Where did you get your inspiration for Anna’s House’s iconic look?
Anna…who was Anna? Why not create a fictional Anna? How would she decorate? Where would she want to be every day for work?
When I met with the Becketts the first time, what stood out to me was the enthusiasm and pure joy everyone had for the project- especially
Robyn Beckett. When I went into my studio to start, I knew two things for sure: It must be FUN and NO fall color palettes that have been
exhausted by popular breakfast/coffee shops everywhere. I wanted diner, yet not trite. I wanted country, yet funky. I wanted modern,
without being austere. I adored the look when it all fell together and couldn’t have been more excited to show the Becketts. Honestly, I was a little worried they wouldn’t go for it for the simple reason of being SO bright and funky. I underestimated them as it only took about 15 minutes during the presentation meeting for everyone to jump up and down with me with excitement. 95% of what I first presented was implemented in the finished project on E.Beltline. When clients truly let a designer have freedom and do their thing, the end result is exactly what you see in Anna’s today. Not to mention Robyn is SUPER happy.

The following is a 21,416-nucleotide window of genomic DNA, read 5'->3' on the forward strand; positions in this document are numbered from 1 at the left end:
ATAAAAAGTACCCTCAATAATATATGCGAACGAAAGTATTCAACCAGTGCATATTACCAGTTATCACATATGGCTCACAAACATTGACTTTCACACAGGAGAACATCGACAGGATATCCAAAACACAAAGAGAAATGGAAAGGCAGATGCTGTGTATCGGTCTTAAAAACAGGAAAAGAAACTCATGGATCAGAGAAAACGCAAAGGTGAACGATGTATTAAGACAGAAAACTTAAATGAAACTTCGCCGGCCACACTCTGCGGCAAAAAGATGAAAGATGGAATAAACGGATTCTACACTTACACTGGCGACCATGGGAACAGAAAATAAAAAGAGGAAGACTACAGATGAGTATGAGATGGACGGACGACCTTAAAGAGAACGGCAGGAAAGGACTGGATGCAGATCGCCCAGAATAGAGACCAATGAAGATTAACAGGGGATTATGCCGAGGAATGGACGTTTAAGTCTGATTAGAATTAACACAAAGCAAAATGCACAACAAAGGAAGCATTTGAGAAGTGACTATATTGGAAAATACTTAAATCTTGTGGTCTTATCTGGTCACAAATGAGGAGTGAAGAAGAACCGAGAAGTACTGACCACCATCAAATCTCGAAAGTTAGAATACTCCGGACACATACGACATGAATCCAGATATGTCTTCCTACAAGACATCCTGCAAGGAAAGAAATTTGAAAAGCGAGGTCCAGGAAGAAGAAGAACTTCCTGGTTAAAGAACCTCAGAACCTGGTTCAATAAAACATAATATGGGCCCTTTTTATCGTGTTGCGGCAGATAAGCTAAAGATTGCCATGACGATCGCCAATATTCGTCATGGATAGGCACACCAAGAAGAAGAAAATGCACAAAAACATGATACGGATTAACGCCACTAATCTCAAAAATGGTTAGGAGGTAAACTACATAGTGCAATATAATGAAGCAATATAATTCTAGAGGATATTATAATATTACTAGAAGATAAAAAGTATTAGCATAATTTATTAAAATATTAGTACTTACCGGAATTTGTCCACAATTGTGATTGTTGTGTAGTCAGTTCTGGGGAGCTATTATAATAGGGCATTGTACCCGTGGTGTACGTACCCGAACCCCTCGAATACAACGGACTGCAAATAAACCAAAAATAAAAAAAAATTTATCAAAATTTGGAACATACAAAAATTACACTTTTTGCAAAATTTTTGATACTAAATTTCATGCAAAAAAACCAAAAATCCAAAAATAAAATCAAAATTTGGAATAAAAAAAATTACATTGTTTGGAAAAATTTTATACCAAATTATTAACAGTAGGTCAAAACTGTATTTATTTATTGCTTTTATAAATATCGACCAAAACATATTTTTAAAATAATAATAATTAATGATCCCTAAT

What does your design process look like?
After 27 years in the industry, I am still in awe of the fact that I love what I do and it rarely feels like work. Every project is different and so is my process. However, in general, I listen to the client, pull out of them what they love and what they hate, gather the information, and let the creative juices flow. The smallest thing can be a springboard such as a chair I stumble on while on vacation, a random ad in a magazine or on TV, or a wallpaper or fabric that I stash away in my “someone is going to get that one” box. My primary goal is to make sure the client is elated in the end. There is nothing better than hearing them say, “I would have never thought of that, but I love it!”.